Research shows more women are using marijuana while pregnant. Is it safe, or does it cause health concerns?
[3 MIN READ]
Marijuana use doesn’t have the same stigma attached to it that it once did.
Medical marijuana use is legal in 33 states and the District of Columbia. Recreational use is legal in 11 states and the District of Columbia. See where your state falls.
A recent study published in the Journal of the American Medical Association (JAMA) shows that the number of pregnant women who are using marijuana products while pregnant is growing. In fact, it’s the most commonly used illicit drug used during pregnancy, according to the American College of Obstetricians and Gynecologists (ACOG), which reports that up to 28 percent of pregnant women self-report marijuana use when asked about their habits.
Marijuana consumption may be on the rise, but if you’re pregnant the legalities don’t address the most important issue: Is it safe for you and your baby?
Marijuana comes from the Cannabis Sativa plant. The most common forms of use are smoking, eating or vaping some form of the plant to get the desired results. Two components of marijuana – delta-9-tetrahydrocannabinol (THC) and cannabidiol (CBD) – are responsible for many of the effects users experience. They can also affect brain development, damage your lungs when smoked, and prompt panic and anxiety in some users. Both substances are known to cross the placenta during pregnancy, giving them access to your unborn baby’s developing system.
What does the research say?
Although research exists about the pros and cons of marijuana use during pregnancy, several factors can impact the results and make it difficult to determine how accurate they are, according to Dr. Jeroen Vanderhoeven, a Maternal Fetal Specialist who practices at Swedish Maternal and Fetal Specialty Center.
“It’s a new field of study and right now there’s a lot that’s unknown,” said Dr. Vanderhoeven. “Most research comes from self-reported use. Those studies may be more prone to bias than other accepted methods of scientific research.”
According to Dr. Vanderhoeven, some of the factors that affect research on pregnancy and marijuana use include:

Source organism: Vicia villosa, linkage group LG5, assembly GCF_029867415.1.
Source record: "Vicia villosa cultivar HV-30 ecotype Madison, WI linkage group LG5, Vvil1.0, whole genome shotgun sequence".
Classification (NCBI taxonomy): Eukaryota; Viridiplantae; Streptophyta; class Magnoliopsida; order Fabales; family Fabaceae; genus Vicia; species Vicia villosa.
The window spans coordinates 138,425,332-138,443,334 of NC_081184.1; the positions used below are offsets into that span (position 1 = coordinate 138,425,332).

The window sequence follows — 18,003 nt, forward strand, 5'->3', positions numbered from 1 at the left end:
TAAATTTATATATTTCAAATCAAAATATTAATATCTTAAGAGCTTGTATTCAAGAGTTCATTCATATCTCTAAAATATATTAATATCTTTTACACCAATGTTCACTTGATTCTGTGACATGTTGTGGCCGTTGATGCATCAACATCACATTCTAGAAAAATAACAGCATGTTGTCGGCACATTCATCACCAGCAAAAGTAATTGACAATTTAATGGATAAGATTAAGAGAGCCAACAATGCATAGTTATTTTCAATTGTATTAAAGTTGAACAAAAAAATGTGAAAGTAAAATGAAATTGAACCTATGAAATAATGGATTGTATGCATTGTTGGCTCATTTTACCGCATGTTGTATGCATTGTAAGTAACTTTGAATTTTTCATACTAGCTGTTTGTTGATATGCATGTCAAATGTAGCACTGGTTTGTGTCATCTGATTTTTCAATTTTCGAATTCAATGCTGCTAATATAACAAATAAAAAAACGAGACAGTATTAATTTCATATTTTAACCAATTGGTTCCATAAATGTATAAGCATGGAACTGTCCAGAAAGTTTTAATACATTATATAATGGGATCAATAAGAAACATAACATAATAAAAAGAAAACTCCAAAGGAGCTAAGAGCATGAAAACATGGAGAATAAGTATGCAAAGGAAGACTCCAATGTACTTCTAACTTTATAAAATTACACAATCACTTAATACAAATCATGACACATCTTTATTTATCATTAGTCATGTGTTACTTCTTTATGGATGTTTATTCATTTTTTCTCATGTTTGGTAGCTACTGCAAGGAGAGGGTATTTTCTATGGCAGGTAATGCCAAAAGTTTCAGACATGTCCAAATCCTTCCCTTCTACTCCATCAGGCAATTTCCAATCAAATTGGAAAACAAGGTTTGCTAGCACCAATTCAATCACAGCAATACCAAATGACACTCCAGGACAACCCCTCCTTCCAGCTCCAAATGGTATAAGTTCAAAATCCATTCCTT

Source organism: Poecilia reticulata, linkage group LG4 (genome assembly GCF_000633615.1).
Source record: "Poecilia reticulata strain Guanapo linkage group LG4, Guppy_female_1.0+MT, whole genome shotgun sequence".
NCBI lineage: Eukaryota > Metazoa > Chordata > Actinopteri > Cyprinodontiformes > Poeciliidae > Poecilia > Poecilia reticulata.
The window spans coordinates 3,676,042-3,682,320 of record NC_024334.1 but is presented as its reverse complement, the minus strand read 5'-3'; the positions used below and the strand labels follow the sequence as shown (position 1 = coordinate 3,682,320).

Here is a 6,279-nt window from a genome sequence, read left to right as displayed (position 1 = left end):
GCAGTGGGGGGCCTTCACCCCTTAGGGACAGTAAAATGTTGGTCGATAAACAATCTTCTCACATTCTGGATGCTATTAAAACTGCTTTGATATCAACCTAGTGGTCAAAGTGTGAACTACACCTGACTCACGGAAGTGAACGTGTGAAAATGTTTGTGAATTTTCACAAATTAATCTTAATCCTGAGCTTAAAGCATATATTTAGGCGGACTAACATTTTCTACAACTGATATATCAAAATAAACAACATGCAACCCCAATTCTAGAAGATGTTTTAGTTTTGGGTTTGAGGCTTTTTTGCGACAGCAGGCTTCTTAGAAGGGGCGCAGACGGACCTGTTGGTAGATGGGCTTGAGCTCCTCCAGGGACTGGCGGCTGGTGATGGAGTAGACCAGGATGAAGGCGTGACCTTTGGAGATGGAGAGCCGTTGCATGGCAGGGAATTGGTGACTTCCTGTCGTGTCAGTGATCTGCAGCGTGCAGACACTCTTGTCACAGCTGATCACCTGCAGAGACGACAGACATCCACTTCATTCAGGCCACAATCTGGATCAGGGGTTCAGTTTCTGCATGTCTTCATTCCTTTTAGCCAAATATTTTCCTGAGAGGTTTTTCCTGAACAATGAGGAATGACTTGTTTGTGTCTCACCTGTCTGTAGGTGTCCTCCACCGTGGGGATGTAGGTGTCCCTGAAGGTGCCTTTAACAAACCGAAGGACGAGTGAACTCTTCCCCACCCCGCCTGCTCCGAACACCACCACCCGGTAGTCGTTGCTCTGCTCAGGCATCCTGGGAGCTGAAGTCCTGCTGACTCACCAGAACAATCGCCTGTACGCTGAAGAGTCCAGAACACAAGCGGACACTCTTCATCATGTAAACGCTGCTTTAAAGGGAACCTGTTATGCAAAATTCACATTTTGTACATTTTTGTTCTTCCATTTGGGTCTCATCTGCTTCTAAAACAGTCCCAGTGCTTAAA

- Women who use marijuana during pregnancy are more likely to come from socially disadvantaged backgrounds where other behaviors – like alcohol or tobacco use, inadequate prenatal care or poor diet – can play a role in their health and the health of their baby. It can be difficult to unravel which behavior caused negative results.
- Marijuana has become increasingly more potent over time, making many past studies on the topic out-of-date with results that no longer apply.
- Since most studies rely on self-reported data, it’s difficult to assess the information’s accuracy.
Most studies have not found a correlation between birth defects and marijuana use. According to ACOG however, there are several other health issues that may result or be related to other risk factors including:
- Lower birth weight
- Increased risk of stillbirth
- Increased risk of premature birth
- Increased possibility of developmental problems after birth
- Issues with brain development
- Potential attention span difficulties as your child grows older
Because there’s the potential for harm, ACOG recommends you discontinue marijuana use – both medicinal and recreational – while pregnant.
What about medical marijuana?
The health concerns associated with using medical marijuana are the same as recreational marijuana because they both contain THC. And any way you choose to ingest marijuana -- smoking, vaping or eating – can carry risk as well, according to Dr. Vanderhoeven.
If you are currently using medical marijuana to address a health concern, reduce anxiety or even alleviate nausea during pregnancy, there may be choices that produce similar results with less risk. Talk to your doctor to determine if there’s a safer treatment or medication that gives you the outcome you’re seeking.
The bottom line
Experts agree marijuana use should be discouraged during pregnancy until its effects can be better evaluated.
“The safest use is no use,” said Dr. Vanderhoeven.
Find a doctor
If you’re pregnant or thinking about getting pregnant, the compassionate team at Swedish can help you assess your lifestyle truthfully and respectfully and develop a plan to make any needed changes to protect your health and the health of your baby. Find a doctor you can trust in our provider directory.
This information is not intended as a substitute for professional medical care. Always follow your healthcare professional's instructions.
About the AuthorMore Content by Swedish Pregnancy & Childbirth Team